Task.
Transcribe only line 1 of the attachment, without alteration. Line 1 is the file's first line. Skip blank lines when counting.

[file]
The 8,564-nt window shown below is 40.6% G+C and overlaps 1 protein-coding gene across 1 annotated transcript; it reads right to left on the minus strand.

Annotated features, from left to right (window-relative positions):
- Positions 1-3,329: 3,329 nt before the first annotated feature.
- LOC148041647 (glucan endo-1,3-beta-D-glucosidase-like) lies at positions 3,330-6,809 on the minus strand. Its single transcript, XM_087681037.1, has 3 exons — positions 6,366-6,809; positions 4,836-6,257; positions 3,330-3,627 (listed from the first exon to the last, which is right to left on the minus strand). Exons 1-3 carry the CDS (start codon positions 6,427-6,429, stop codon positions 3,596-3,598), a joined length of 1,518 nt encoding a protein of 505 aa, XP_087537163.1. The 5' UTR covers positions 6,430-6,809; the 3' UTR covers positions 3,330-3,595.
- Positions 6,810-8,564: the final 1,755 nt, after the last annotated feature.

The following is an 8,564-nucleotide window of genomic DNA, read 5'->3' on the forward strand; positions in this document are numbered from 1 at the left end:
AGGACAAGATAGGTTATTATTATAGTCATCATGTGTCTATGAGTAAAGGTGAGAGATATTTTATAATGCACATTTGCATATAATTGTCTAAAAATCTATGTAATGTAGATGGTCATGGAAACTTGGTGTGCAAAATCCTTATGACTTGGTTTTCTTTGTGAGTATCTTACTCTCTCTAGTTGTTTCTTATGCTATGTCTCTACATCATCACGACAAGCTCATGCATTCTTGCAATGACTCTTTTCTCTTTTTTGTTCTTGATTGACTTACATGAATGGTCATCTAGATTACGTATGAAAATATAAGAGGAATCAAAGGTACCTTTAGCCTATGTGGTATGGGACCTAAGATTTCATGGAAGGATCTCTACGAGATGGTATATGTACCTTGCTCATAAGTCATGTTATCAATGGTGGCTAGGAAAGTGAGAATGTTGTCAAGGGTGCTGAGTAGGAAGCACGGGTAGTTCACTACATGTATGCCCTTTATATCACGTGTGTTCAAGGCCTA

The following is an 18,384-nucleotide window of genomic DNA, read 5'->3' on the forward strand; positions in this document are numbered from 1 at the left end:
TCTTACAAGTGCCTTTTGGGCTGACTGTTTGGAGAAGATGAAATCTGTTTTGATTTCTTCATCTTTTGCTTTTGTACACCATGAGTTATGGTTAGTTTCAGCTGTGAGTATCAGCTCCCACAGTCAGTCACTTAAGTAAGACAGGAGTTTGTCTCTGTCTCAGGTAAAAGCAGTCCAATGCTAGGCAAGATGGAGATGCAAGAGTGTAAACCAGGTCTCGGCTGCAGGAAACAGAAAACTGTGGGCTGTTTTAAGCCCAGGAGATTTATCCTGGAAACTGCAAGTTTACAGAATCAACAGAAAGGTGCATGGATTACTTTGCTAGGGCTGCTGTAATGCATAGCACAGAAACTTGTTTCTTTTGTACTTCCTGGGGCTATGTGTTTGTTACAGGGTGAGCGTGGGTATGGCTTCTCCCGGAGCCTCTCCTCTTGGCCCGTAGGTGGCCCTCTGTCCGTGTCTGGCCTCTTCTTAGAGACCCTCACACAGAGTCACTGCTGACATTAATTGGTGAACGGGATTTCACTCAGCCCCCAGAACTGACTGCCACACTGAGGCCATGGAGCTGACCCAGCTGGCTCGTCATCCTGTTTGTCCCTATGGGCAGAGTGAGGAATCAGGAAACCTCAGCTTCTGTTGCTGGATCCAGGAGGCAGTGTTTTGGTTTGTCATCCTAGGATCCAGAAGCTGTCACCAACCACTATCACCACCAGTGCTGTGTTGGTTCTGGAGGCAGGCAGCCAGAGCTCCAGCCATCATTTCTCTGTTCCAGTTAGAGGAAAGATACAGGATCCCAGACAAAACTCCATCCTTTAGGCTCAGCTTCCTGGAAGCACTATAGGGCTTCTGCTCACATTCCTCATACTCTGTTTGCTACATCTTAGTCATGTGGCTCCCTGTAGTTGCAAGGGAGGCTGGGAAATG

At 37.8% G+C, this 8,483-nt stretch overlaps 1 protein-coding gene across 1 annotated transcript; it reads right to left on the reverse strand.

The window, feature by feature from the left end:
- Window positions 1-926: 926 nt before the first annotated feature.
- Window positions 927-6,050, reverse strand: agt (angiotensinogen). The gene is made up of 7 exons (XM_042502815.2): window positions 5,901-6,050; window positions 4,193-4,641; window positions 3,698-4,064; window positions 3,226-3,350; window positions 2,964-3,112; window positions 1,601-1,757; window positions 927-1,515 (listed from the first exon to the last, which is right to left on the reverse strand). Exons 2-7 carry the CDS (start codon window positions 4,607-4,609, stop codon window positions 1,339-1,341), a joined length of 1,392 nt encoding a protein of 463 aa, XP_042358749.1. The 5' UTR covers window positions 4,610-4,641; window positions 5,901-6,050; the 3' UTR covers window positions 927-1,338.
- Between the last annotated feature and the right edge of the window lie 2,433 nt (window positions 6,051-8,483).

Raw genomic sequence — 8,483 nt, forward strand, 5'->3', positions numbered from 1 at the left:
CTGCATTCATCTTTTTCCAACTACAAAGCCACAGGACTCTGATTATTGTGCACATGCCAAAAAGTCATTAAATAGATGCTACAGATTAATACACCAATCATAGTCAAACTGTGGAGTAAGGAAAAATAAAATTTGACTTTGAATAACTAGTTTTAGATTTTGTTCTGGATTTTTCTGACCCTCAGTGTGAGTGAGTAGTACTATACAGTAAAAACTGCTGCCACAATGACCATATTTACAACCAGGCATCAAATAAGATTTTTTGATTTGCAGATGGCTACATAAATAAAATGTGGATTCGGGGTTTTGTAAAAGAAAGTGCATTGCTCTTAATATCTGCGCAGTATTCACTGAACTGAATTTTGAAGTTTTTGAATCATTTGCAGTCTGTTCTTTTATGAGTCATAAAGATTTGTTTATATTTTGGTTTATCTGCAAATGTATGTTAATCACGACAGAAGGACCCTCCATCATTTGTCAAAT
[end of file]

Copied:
The 8,564-nt window shown below is 40.6% G+C and overlaps 1 protein-coding gene across 1 annotated transcript; it reads right to left on the minus strand.